Thre are others like Mitakeumi earlier and Shodai like every 2nd bout, where you think they just don’t give their everything.
      They other side of they coin is rikishi who even in completely hopeless situations put in everything and try todelay the inevitable putting sometimes winning by suprising their opponents with their stuborness, but also often putting themselves in awkward positions risking their long time health for just one win.
      There is a thin line, but I feel university wrestlers often lean more/too much on the side of caution at times.

  5. Our sumo circle came to the same conclusion. It’s not enough. Someday? Maybe. Up until this basho I’d argue the fight at the top of Makuuchi has had had such strong folks put out a ton of effort that it makes it hard to stand out. Still that’s not to hotshot an Ozeki to Yokozuna. Not on current performance.

    Then henkamania ensued along with everyone seemingly out to maim each other and I’m not sure what to make of the division at this point. We had such good sumo in 2022 – some real bright spots after a weird 2021.

    Who makes it to the very top in this crazy world? I have no idea anymore. That neck injury story makes me wonder if Takakeisho is also on borrowed time.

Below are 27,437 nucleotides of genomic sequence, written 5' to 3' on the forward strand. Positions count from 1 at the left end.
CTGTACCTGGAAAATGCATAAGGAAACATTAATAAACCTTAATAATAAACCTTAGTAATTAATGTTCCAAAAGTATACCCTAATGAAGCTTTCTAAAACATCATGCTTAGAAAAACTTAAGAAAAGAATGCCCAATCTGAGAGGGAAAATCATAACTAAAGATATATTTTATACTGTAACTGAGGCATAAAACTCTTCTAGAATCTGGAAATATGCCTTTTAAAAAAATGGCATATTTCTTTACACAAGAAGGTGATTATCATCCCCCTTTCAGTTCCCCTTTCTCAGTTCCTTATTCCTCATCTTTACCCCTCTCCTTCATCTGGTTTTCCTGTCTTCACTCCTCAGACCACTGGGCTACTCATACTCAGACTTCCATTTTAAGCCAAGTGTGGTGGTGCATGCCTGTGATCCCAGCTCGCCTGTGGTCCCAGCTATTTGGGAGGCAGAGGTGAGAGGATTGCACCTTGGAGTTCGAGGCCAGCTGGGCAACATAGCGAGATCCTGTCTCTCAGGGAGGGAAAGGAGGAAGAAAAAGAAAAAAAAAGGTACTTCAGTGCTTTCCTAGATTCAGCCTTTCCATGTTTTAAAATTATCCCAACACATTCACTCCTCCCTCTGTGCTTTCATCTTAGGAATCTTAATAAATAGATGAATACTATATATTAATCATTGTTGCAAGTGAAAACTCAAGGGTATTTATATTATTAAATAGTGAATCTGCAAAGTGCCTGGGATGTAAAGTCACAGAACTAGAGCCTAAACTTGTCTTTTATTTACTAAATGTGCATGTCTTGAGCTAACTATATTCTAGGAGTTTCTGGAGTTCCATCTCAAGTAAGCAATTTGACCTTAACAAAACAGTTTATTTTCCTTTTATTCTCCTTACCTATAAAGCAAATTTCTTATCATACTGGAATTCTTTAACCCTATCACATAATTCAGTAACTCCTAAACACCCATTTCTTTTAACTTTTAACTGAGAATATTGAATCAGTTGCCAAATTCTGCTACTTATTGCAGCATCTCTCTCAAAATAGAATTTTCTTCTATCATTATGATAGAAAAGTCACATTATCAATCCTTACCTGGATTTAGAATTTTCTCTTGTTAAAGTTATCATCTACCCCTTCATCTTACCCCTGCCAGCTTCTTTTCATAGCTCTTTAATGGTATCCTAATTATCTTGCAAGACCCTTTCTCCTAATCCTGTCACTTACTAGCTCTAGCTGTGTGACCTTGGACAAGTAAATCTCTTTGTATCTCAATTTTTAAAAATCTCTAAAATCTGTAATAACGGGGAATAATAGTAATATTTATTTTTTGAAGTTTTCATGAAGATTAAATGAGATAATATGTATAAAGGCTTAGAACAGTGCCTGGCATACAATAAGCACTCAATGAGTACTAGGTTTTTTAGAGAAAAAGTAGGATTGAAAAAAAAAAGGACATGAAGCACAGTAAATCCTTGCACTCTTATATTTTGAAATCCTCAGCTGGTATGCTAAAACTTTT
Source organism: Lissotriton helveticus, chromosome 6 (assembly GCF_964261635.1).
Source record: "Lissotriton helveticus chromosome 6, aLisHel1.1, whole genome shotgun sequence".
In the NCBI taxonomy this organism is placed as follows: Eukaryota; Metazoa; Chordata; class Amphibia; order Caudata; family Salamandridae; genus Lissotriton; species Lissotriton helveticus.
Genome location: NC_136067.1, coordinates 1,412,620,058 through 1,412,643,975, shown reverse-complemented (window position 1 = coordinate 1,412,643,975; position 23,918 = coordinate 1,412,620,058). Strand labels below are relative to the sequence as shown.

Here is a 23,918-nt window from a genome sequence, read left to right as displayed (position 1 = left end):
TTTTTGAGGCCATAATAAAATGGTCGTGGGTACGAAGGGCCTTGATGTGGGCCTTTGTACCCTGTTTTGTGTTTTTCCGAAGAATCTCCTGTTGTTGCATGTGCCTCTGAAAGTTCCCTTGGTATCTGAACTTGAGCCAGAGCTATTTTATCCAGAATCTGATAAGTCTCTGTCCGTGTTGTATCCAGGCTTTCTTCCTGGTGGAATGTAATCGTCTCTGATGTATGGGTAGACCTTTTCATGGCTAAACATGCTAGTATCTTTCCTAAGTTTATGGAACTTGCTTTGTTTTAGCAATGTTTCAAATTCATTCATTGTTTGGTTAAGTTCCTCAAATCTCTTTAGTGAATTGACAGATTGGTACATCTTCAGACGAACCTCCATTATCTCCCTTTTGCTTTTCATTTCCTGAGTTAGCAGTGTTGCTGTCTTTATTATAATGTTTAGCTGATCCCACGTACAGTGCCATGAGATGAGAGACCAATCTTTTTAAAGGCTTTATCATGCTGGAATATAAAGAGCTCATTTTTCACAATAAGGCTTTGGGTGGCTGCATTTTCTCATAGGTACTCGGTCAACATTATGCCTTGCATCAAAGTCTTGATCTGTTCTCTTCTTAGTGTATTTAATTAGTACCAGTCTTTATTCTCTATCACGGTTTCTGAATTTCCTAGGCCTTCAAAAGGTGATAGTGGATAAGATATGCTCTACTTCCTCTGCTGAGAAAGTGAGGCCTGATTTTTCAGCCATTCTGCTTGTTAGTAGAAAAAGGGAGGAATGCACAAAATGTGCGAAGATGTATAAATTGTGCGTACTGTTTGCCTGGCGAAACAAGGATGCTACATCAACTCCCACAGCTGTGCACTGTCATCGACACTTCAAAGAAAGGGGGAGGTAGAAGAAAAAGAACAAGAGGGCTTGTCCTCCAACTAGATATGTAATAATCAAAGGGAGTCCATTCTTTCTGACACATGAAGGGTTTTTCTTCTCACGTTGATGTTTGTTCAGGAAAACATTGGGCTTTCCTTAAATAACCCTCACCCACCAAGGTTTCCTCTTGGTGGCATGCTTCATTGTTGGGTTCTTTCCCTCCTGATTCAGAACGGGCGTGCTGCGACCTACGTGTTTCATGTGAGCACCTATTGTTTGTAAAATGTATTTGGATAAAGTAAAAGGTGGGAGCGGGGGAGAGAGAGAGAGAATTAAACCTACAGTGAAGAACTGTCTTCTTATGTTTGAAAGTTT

6. Wow Andy – Extremely well stated Sir! You make it difficult to disagree with such expert knowledge!

    I also appreciate the fact that I learned so much about Kisenasonto – I had no idea as I have only been watching and reading a couple of years – Thank you! I also appreciate learning the Sumo terms and the cultural terms too! You and Bruce also exemplify why I appreciate the Tachiai Web Site so much – Expert knowledge with respectful differences of opinion and a lot of readers who are also knowledgeable and respectful.

    Thank you – I always enjoy and look forward to all of the posts!

    Here’s Hoping for More Class Acts and Less Henkas!

  7. So if he gets a Yusho next basho, then by the rules he qualifies, but should he?

    For starters, who is going to replace him at Ozeki?